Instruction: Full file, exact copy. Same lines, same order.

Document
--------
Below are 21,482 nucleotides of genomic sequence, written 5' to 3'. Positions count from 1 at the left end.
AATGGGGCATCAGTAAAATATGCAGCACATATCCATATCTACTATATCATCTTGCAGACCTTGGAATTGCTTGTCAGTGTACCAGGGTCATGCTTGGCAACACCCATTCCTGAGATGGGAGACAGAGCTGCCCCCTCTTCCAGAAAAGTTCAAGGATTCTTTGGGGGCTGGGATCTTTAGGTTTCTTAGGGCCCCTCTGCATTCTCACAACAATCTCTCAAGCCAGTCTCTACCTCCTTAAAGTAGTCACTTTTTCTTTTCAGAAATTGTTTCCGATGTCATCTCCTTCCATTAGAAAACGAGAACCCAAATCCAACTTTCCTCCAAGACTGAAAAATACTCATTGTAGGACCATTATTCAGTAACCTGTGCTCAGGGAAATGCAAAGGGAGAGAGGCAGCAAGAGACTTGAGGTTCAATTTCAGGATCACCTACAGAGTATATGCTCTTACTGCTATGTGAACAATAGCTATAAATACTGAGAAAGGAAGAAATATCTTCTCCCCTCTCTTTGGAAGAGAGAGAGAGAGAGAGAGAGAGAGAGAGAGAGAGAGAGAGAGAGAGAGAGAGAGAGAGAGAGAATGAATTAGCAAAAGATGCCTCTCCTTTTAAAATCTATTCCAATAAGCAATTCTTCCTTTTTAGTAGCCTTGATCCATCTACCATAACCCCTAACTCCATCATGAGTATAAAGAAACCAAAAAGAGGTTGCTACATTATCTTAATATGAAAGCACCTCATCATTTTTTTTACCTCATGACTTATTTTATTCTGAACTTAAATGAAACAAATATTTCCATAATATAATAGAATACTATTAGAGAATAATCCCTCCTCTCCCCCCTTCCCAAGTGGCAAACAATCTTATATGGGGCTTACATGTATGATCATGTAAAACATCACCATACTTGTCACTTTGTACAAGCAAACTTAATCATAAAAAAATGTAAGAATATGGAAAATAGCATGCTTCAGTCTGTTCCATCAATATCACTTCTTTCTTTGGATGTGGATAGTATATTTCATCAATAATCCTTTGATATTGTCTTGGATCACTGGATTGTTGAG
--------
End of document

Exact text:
Below are 21,482 nucleotides of genomic sequence, written 5' to 3'. Positions count from 1 at the left end.
AATGGGGCATCAGTAAAATATGCAGCACATATCCATATCTACTATATCATCTTGCAGACCTTGGAATTGCTTGTCAGTGTACCAGGGTCATGCTTGGCAACACCCATTCCTGAGATGGGAGACAGAGCTGCCCCCTCTTCCAGAAAAGTTCAAGGATTCTTTGGGGGCTGGGATCTTTAGGTTTCTTAGGGCCCCTCTGCATTCTCACAACAATCTCTCAAGCCAGTCTCTACCTCCTTAAAGTAGTCACTTTTTCTTTTCAGAAATTGTTTCCGATGTCATCTCCTTCCATTAGAAAACGAGAACCCAAATCCAACTTTCCTCCAAGACTGAAAAATACTCATTGTAGGACCATTATTCAGTAACCTGTGCTCAGGGAAATGCAAAGGGAGAGAGGCAGCAAGAGACTTGAGGTTCAATTTCAGGATCACCTACAGAGTATATGCTCTTACTGCTATGTGAACAATAGCTATAAATACTGAGAAAGGAAGAAATATCTTCTCCCCTCTCTTTGGAAGAGAGAGAGAGAGAGAGAGAGAGAGAGAGAGAGAGAGAGAGAGAGAGAGAGAGAGAGAGAGAGAATGAATTAGCAAAAGATGCCTCTCCTTTTAAAATCTATTCCAATAAGCAATTCTTCCTTTTTAGTAGCCTTGATCCATCTACCATAACCCCTAACTCCATCATGAGTATAAAGAAACCAAAAAGAGGTTGCTACATTATCTTAATATGAAAGCACCTCATCATTTTTTTTACCTCATGACTTATTTTATTCTGAACTTAAATGAAACAAATATTTCCATAATATAATAGAATACTATTAGAGAATAATCCCTCCTCTCCCCCCTTCCCAAGTGGCAAACAATCTTATATGGGGCTTACATGTATGATCATGTAAAACATCACCATACTTGTCACTTTGTACAAGCAAACTTAATCATAAAAAAATGTAAGAATATGGAAAATAGCATGCTTCAGTCTGTTCCATCAATATCACTTCTTTCTTTGGATGTGGATAGTATATTTCATCAATAATCCTTTGATATTGTCTTGGATCACTGGATTGTTGAG